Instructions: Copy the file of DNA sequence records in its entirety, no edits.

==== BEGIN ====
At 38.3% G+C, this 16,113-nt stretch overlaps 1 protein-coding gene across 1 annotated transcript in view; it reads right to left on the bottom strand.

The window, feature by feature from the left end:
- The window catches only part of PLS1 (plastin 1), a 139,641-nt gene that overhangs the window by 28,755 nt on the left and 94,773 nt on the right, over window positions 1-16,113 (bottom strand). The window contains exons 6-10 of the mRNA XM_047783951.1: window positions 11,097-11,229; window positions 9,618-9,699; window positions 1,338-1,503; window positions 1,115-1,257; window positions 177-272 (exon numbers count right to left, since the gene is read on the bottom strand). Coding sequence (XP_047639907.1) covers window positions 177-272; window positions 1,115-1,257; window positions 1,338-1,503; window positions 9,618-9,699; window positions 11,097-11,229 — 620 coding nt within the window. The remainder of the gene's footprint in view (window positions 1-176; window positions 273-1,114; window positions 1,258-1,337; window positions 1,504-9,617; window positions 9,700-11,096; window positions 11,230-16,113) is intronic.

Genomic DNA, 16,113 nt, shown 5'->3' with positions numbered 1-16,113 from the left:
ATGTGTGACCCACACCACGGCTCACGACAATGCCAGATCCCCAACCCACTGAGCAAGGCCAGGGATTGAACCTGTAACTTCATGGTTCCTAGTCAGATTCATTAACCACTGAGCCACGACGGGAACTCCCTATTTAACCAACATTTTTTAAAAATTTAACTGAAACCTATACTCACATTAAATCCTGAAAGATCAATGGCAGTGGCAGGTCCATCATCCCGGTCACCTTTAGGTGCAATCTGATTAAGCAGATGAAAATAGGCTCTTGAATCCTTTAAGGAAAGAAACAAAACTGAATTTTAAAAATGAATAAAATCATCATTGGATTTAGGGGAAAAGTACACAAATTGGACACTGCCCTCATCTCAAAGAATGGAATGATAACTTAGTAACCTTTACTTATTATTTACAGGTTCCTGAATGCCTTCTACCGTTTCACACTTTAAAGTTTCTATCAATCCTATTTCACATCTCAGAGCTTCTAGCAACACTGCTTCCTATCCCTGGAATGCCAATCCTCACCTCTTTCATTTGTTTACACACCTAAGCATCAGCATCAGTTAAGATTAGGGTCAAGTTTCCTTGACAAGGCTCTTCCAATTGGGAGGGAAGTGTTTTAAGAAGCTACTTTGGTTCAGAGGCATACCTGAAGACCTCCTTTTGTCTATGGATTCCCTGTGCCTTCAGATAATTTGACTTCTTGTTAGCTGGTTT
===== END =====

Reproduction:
At 38.3% G+C, this 16,113-nt stretch overlaps 1 protein-coding gene across 1 annotated transcript in view; it reads right to left on the bottom strand.

The window, feature by feature from the left end:
- The window catches only part of PLS1 (plastin 1), a 139,641-nt gene that overhangs the window by 28,755 nt on the left and 94,773 nt on the right, over window positions 1-16,113 (bottom strand). The window contains exons 6-10 of the mRNA XM_047783951.1: window positions 11,097-11,229; window positions 9,618-9,699; window positions 1,338-1,503; window positions 1,115-1,257; window positions 177-272 (exon numbers count right to left, since the gene is read on the bottom strand). Coding sequence (XP_047639907.1) covers window positions 177-272; window positions 1,115-1,257; window positions 1,338-1,503; window positions 9,618-9,699; window positions 11,097-11,229 — 620 coding nt within the window. The remainder of the gene's footprint in view (window positions 1-176; window positions 273-1,114; window positions 1,258-1,337; window positions 1,504-9,617; window positions 9,700-11,096; window positions 11,230-16,113) is intronic.

Genomic DNA, 16,113 nt, shown 5'->3' with positions numbered 1-16,113 from the left:
ATGTGTGACCCACACCACGGCTCACGACAATGCCAGATCCCCAACCCACTGAGCAAGGCCAGGGATTGAACCTGTAACTTCATGGTTCCTAGTCAGATTCATTAACCACTGAGCCACGACGGGAACTCCCTATTTAACCAACATTTTTTAAAAATTTAACTGAAACCTATACTCACATTAAATCCTGAAAGATCAATGGCAGTGGCAGGTCCATCATCCCGGTCACCTTTAGGTGCAATCTGATTAAGCAGATGAAAATAGGCTCTTGAATCCTTTAAGGAAAGAAACAAAACTGAATTTTAAAAATGAATAAAATCATCATTGGATTTAGGGGAAAAGTACACAAATTGGACACTGCCCTCATCTCAAAGAATGGAATGATAACTTAGTAACCTTTACTTATTATTTACAGGTTCCTGAATGCCTTCTACCGTTTCACACTTTAAAGTTTCTATCAATCCTATTTCACATCTCAGAGCTTCTAGCAACACTGCTTCCTATCCCTGGAATGCCAATCCTCACCTCTTTCATTTGTTTACACACCTAAGCATCAGCATCAGTTAAGATTAGGGTCAAGTTTCCTTGACAAGGCTCTTCCAATTGGGAGGGAAGTGTTTTAAGAAGCTACTTTGGTTCAGAGGCATACCTGAAGACCTCCTTTTGTCTATGGATTCCCTGTGCCTTCAGATAATTTGACTTCTTGTTAGCTGGTTT